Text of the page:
Every year the Year 4s make buggies. So as we were doing the Caribbean Dozen, we decided to make Carnival floats," explains Abigail, her eyes alight with enthusiasm. Trish Parsons, Year 4 teacher at St Mark's CE Primary School, Bromley, agrees. "What else did we make with our Literacy goes MADD project?" Hands shoot into the air and wave agonisingly. "Poems... stories...dances...songs...we did group reading..we made masks...we looked at people in pictures of fancy dress...we did drama with our machetes...we looked at the slave trade." she beams. "We got a lot of geography out of it, didn't we?" she says, brandishing the elaborate folders that Year 4 made for three weeks' homework. The folders, Stephen's with tissue paper collage, Fergus's with watercolour washes, Andrew's with painstakingly drawn maps, a computer map and word art, are packed full of information, it is true, but also with the joy of expression. Which is what Literacy goes MADD is all about.
Literacy goes MADD (Music, Art, Dance and Drama) is the brainchild of Jay Mathews, exprimary head and adviser in dance and drama. She, along with Pamela Smyth, then adviser in art in the London borough of Bromley, were deeply concerned about the shift away from creativity and a broad and balanced curriculum and into a narrow, content-based model of learning.
Just under three years ago, they set up Literacy goes MADD to show how literacy skills were interwoven with teaching music, art dance, and drama, producing detailed materials for half-term projects across the primary phase. Each pack is based on one rich text, like myths of the Aboriginal peoples of Australia or Caribbean poetry; then teachers' books and photocopiable worksheets follow through with schemes of work, activities in music, art, dance and drama, warm-ups and cool-downs, extension suggestions. It's all there, from CDs to learning outcomes, from vocabulary to resources, all springing from the link between literature and the other arts.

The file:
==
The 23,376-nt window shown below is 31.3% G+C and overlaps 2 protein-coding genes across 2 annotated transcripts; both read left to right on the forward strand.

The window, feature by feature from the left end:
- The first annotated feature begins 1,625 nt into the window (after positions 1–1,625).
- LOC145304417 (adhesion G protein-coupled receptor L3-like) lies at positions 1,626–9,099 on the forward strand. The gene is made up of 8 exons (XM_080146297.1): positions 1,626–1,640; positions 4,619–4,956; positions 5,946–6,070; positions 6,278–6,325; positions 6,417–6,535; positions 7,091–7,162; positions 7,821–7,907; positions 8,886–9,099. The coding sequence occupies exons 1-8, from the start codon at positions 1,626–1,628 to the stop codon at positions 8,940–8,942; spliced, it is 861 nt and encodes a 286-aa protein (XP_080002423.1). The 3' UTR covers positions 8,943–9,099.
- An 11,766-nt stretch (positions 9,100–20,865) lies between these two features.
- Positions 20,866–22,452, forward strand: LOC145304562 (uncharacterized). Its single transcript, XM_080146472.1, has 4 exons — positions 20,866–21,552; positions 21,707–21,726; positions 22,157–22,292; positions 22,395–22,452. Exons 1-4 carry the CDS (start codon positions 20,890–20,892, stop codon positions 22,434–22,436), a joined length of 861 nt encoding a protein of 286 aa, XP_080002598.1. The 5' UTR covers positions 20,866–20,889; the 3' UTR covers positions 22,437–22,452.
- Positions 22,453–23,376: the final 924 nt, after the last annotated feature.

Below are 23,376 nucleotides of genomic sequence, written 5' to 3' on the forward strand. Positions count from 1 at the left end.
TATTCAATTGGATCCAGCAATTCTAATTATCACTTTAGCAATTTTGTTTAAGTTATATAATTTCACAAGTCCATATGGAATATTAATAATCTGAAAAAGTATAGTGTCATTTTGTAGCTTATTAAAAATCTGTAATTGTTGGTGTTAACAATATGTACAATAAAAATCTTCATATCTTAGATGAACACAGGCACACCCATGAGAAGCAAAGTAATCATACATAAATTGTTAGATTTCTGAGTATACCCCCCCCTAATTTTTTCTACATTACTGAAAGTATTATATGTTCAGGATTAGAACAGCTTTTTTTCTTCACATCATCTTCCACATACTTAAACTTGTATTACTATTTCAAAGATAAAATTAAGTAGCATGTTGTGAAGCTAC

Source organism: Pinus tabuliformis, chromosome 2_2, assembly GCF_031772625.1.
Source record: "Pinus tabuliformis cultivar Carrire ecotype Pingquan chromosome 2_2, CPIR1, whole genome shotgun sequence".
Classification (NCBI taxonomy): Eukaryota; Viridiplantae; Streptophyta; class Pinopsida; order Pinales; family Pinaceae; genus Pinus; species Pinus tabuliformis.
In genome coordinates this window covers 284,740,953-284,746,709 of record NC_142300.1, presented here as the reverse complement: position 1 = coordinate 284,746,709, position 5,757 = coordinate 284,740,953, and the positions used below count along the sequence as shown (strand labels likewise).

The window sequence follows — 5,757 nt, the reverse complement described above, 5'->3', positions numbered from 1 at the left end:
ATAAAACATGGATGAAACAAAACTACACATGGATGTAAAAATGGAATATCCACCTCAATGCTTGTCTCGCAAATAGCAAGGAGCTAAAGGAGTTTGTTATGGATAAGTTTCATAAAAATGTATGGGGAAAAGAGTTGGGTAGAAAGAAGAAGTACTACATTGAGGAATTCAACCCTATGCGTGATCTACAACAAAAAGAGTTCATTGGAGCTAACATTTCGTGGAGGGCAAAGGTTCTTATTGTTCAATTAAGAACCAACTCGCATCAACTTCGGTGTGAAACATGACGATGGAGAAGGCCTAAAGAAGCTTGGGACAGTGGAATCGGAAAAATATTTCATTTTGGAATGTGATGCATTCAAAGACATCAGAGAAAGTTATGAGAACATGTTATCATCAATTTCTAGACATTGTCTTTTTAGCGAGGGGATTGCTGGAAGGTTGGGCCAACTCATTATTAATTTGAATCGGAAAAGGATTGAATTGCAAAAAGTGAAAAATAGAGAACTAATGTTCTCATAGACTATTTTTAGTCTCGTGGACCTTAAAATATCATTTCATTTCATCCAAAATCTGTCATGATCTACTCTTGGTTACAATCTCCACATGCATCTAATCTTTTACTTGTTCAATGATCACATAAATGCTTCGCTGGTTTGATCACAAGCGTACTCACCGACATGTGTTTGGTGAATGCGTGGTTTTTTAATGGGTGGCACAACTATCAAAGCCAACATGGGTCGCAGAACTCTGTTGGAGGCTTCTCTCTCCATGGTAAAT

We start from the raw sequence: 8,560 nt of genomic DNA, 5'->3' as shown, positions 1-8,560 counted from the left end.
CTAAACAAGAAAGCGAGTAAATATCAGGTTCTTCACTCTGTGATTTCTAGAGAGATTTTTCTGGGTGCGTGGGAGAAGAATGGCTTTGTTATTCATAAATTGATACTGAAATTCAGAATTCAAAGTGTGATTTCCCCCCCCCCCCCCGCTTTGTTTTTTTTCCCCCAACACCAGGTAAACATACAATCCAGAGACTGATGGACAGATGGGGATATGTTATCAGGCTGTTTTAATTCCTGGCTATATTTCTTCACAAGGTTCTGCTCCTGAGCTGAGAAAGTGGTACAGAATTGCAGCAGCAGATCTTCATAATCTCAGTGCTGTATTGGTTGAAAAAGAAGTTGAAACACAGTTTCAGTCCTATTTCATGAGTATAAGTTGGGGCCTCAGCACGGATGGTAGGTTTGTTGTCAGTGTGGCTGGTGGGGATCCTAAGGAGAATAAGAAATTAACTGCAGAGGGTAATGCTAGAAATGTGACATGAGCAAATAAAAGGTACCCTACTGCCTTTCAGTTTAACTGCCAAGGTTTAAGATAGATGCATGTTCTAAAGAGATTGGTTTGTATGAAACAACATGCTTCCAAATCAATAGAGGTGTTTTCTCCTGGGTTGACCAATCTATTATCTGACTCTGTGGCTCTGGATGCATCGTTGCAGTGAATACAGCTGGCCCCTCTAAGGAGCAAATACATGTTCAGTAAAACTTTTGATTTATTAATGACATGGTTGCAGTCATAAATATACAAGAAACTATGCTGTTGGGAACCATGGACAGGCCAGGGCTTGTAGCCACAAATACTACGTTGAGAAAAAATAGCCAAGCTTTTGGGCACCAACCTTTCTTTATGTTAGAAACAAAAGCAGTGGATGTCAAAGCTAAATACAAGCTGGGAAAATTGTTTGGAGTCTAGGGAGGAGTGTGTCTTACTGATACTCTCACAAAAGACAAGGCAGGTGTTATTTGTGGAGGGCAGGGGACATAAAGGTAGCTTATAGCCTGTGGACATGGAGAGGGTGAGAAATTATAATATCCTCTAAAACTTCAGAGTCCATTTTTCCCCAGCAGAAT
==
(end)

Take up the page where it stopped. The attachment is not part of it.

Feeding first into Bromley schools, Literacy goes MADD has caught the imagination of pupils and teachers. As Andrea Moss, teacher at Valley primary school, says, "Creativity can make the literacy hour more practical, making it more accessible to all abilities."
From small beginnings, the scheme has grown until now it is used by 20 group projects and more than 600 schools across the country. The range of materials covers post-key stage tests, musical theatre suggestions and literacy bridging into Year 7, based on Jamila Gavin's award winning novel, Coram Boy. Now, focusing on writing, the scheme also offers writing frames and literacy strategy-friendly lesson plans, with time for group reflection in the plenaries.
Retired primary head John Statton, who has been rigorously evaluating work in the six Bromley schools now using the scheme in Year 4, is confident that writing in particular has shown clear improvement. "A majority have moved up a level step," he says. "And even more importantly, the children themselves feel they have made progress. Primary education need not be split into boxes, even with the literacy hour. It's clear evidence that music, art, dance and drama can improve children's writing."
Tel: Jay Mathews : 01367 253510Email: LITERACYgoesMADD@aol.com